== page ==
Thanks to my hometown newspaper for a great recent article! See below for the full article.
We have been in Miami for three weeks now, and finally, it’s the eve of the first ISAF Sailing World Cup regatta of the 2015 season. We have had a variety of conditions here in Miami, and it looks like this week will bring the same. We are excited to race after putting in a lot of time training and perfecting the boat over the last few weeks! Thanks to our coaches Ramon, Luther, and Grant for their time. Off the water, the time here has allowed us to work one-on-one with our strength coaches, spend lots of time with the physical therapists at Jaguar Therapeutics, get tactical coaching, and meet with our sport psychologist. Last night we attended the US Sailing Team Sperry annual awards dinner. It was inspiring to reflect on our achievements as a US team this year and thank our sponsors, especially Sperry, Harken, McLube, and Beneteau, for their support.
We’d also like to thank our incredible donors for helping to kickstart 2015. Your support is truly invaluable as we reach for our Olympic goal. We are so grateful and we think about all of you a lot!
This week, check our Facebook page for updates and follow results here. You can even watch race tracking in 2D or 3D here! Wish us luck – for us, Sailing World Cup Miami is the qualifier for the Pan American Games, Rio Olympic test event, and ISAF Grand Final in Abu Dhabi. We’ll be giving it everything we’ve got!
– Helena & Paris
“Nothing will stop Kirkland native from reaching 2016 Olympics” published in the Kirkland Reporter
by TJ MARTINELL, ‘Kirkland Reporter’ Reporter
Jan 8, 2015
Link to original article: http://www.kirklandreporter.com/news/287819881.html
There’s no stopping Kirkland native Helena Scutt from sailing in the Women’s High Performance Skiff for the 2016 Olympics in Rio de Janeiro. Not the severe injuries sustained last year during the 2013 World Championship in southern France, nor her pursuit of a master’s in mechanical engineering at Stanford University.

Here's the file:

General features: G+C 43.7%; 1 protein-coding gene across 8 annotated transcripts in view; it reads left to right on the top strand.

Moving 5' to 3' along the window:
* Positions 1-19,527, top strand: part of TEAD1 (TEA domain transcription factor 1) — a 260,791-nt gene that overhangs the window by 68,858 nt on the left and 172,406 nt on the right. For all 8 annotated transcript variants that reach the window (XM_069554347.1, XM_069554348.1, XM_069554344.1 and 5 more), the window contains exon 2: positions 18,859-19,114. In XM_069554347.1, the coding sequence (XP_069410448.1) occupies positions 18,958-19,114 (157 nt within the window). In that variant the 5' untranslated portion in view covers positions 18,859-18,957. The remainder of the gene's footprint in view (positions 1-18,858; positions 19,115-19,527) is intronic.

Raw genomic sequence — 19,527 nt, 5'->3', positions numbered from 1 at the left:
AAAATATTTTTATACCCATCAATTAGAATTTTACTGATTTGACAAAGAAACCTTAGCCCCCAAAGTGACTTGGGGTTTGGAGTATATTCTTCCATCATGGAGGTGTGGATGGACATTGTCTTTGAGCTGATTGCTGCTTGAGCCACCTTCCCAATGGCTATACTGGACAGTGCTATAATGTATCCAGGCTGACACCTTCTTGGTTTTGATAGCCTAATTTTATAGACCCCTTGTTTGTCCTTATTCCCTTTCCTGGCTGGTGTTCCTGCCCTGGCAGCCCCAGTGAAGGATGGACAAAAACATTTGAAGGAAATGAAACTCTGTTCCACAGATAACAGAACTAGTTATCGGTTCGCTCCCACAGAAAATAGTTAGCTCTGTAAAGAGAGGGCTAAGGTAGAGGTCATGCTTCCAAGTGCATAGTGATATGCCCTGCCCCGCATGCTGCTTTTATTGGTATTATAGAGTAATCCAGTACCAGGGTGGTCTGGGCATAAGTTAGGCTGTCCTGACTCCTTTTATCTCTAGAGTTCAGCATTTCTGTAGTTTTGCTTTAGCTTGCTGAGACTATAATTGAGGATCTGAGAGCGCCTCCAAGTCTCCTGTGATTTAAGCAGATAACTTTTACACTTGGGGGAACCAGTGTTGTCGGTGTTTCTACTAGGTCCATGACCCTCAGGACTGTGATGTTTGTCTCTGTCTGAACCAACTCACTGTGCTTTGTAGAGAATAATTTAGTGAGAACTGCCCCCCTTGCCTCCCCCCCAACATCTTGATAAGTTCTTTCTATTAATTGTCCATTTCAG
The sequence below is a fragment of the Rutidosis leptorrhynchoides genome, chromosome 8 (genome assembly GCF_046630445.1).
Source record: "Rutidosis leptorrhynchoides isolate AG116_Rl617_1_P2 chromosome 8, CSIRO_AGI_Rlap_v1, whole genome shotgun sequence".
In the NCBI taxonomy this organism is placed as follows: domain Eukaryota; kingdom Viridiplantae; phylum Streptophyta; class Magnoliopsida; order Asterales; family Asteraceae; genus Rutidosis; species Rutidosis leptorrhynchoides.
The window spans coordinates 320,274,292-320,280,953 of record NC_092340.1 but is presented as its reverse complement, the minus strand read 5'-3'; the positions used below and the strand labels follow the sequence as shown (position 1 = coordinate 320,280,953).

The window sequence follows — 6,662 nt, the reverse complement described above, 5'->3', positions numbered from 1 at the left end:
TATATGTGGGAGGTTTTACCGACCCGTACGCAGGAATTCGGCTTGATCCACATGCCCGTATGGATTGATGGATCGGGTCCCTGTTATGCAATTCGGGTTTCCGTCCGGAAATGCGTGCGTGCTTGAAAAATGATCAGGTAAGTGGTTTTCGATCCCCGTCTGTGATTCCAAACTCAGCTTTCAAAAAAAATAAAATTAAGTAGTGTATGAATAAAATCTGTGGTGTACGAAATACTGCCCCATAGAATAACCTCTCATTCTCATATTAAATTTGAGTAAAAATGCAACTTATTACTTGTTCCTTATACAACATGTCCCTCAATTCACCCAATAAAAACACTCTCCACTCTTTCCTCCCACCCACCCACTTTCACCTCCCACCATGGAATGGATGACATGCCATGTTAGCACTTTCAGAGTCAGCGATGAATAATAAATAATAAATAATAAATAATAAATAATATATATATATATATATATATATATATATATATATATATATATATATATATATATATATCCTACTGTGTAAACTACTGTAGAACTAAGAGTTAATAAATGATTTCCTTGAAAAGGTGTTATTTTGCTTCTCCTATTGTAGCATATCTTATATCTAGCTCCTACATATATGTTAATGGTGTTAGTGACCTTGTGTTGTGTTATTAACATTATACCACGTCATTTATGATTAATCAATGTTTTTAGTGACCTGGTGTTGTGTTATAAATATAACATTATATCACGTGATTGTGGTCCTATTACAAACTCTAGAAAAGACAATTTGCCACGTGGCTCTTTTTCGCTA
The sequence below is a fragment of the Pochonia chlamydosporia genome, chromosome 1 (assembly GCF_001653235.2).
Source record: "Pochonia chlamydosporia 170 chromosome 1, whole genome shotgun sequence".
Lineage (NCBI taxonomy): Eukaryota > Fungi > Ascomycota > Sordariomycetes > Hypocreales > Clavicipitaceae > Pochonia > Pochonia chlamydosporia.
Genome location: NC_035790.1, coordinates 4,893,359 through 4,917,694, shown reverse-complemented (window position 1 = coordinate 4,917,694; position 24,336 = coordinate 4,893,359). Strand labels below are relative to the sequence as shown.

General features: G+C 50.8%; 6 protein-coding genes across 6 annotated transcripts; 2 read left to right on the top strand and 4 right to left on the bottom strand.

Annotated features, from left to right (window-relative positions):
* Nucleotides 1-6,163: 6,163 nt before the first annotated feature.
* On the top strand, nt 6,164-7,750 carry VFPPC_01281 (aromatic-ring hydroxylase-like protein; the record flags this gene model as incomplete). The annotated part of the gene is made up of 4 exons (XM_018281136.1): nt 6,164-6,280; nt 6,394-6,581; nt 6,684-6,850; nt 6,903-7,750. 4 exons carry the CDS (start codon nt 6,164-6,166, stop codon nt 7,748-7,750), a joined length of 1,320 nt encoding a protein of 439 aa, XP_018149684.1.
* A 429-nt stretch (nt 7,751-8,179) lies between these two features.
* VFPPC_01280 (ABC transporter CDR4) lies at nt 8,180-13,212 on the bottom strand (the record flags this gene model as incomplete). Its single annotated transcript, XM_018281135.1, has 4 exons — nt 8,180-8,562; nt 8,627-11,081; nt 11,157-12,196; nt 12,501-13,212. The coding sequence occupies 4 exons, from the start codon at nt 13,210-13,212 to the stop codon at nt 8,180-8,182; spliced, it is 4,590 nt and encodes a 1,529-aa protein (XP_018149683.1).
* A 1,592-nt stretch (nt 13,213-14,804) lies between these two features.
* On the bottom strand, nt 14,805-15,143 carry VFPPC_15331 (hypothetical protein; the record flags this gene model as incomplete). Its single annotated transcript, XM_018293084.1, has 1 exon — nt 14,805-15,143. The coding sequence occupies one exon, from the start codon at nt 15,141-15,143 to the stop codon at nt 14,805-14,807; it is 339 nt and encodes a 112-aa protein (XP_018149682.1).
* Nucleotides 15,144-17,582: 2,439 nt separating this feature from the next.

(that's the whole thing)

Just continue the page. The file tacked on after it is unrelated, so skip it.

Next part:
It’s not just about competing in the Olympics, but a chance to compete in the high performance skiff, the first time the category has been introduced in the women’s competition. It was first introduced for men at the 2000 Olympics in Sydney.
“I think we can inspire the next generation of female sailors,” Scutt said. “It’s a really exciting time, this being the first time for women to race in these boats. To be able to represent your country, that’s something not very many people get to do.”
Having graduated from Stanford University last June, Scutt said she planned to get a master’s in mechanical engineering but has suspended her academic career in order to devote her time entirely to preparing for 2016.
“I’ve always been fascinated by the Olympics, of people pursuing something with such passion and drive,” she said. “That commitment to excellence has always fascinated me.”
Born in Cheltenham, England, Scutt moved to Kirkland with her family when she was two. Her father worked as a consultant for Boeing, and the trip was only expected to last nine weeks. Something about the area enticed them to stay.
Growing up, Scutt said her father had a love for sailing, which he had done in England with his siblings, and as a young man he had qualified for Junior National team, but couldn’t afford the boat for the competition.
Hoping to pass on that love of sailing to her, he took her out sailing and signed her up for sailing day camps, where she learned how to navigate a boat on her own.
“I think it’s an awesome way to enjoy the natural beauty we have here,” she said. “As a kid it’s just fun to be out on the water. You steer the boat, you get to determine where you’re going to go. I latched onto that. We’d sail across the lake and play capture the flag at a park.”
Initially, however, Scutt had a greater interest in soccer, which persisted until she reached high school. While running track and cross country, she also started sailing with the racing team at Sail Sand Point, a non-profit community organization at the north end of Magnuson Park in Seattle. She also raced with the Seattle Yacht Club, where her coaches, Jen and Ben Glass, taught her how to handle the 29er sailing boats she would race.